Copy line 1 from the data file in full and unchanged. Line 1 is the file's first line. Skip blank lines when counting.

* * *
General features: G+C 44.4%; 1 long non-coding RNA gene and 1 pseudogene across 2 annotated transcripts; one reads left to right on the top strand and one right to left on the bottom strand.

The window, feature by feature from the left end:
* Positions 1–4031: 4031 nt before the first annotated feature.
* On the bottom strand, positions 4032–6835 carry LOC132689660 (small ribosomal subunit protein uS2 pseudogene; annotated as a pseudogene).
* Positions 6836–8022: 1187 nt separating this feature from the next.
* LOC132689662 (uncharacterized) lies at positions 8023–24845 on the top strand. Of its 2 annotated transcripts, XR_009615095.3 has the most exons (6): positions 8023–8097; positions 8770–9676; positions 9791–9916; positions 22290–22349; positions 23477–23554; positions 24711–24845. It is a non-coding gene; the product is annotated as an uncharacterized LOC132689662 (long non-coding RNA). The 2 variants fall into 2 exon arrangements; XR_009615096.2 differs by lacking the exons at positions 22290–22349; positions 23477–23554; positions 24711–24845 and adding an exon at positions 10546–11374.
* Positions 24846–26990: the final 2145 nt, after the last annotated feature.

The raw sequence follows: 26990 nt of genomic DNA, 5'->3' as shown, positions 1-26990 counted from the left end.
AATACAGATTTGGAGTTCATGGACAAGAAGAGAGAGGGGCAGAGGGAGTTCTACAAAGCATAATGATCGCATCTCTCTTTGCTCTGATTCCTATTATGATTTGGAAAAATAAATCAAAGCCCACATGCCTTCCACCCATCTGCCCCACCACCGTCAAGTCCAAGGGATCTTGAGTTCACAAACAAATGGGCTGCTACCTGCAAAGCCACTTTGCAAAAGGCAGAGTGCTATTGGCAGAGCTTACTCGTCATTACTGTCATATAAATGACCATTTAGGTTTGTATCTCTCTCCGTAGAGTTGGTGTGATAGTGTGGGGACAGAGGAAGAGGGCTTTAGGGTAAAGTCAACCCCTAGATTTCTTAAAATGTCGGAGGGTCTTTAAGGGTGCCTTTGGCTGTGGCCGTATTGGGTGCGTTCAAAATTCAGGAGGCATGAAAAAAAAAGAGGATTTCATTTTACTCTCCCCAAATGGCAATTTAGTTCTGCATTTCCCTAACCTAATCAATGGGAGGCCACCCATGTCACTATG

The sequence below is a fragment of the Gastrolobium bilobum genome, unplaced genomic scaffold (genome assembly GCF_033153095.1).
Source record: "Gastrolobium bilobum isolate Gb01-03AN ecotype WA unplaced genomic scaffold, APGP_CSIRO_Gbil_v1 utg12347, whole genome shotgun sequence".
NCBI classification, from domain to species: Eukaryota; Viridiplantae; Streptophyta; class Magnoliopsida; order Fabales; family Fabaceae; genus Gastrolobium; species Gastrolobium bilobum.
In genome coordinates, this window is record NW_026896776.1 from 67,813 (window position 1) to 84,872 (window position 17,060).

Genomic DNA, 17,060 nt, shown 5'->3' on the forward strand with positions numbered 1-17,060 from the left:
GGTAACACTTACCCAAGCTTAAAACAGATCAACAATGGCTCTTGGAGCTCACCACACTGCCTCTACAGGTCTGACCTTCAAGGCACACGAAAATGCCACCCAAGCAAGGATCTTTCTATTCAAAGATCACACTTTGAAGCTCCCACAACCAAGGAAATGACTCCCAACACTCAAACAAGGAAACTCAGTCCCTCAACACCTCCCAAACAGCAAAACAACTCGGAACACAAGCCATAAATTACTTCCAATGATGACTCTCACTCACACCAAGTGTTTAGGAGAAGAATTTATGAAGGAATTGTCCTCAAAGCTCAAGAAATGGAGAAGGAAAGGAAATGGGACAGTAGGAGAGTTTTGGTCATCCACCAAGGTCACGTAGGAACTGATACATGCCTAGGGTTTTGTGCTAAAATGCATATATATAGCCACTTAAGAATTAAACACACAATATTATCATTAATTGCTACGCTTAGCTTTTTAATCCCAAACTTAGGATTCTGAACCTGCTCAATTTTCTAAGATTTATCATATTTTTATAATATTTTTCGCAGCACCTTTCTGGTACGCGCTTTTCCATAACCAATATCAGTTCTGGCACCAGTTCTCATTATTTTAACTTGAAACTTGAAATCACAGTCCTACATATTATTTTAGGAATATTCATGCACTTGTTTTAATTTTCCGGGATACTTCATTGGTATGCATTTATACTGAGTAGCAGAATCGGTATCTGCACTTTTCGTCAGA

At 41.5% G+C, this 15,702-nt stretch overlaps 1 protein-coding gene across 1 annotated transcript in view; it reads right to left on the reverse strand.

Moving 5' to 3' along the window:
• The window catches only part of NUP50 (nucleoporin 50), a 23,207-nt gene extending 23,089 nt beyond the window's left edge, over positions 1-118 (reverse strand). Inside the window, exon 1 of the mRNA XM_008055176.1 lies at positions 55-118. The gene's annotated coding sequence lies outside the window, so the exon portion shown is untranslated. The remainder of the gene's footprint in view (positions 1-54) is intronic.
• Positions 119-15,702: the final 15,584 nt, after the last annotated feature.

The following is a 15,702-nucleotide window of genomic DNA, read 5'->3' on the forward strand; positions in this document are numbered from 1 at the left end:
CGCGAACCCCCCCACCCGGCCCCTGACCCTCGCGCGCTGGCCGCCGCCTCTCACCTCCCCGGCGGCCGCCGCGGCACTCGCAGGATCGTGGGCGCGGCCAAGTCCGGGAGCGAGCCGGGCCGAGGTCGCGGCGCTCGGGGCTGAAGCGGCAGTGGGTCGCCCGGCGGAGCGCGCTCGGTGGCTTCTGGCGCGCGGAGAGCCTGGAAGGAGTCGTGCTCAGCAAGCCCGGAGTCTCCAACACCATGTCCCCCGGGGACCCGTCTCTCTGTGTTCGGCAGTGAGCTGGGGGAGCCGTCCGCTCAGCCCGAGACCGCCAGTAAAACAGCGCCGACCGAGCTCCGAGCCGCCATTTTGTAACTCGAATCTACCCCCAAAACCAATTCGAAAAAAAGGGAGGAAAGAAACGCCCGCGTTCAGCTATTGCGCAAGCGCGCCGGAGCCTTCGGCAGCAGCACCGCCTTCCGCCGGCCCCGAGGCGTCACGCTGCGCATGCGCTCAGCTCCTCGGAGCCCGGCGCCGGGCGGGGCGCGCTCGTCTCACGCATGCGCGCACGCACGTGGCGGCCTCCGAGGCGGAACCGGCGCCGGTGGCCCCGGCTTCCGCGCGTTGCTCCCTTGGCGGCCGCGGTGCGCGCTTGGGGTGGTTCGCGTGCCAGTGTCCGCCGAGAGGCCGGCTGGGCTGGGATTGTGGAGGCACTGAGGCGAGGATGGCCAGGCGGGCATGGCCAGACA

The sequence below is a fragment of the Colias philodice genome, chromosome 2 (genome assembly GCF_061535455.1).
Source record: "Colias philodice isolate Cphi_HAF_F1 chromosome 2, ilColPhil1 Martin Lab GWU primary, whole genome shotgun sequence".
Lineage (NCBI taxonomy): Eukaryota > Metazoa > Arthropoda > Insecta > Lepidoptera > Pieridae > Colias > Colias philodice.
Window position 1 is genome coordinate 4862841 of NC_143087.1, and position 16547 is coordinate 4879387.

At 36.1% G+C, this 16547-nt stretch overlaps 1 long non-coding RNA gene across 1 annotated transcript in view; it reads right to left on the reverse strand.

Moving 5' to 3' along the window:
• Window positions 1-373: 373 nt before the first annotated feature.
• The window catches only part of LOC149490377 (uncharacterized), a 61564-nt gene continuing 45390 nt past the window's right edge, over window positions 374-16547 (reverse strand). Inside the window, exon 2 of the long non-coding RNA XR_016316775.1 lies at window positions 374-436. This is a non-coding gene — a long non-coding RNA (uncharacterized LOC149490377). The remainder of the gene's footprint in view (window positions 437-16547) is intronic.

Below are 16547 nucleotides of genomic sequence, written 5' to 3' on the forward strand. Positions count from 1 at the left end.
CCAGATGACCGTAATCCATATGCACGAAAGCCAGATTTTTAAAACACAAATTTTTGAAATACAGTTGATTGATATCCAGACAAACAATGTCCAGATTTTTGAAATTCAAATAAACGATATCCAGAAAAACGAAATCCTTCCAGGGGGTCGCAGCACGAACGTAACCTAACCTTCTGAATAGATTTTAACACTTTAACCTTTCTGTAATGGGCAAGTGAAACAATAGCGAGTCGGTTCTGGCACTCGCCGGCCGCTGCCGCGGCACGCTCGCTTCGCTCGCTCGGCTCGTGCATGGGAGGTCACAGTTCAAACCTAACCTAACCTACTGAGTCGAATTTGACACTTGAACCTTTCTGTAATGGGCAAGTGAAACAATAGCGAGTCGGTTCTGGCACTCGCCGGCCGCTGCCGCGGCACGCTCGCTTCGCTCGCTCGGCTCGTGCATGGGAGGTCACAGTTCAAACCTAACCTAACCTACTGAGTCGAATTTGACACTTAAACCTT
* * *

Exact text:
General features: G+C 44.4%; 1 long non-coding RNA gene and 1 pseudogene across 2 annotated transcripts; one reads left to right on the top strand and one right to left on the bottom strand.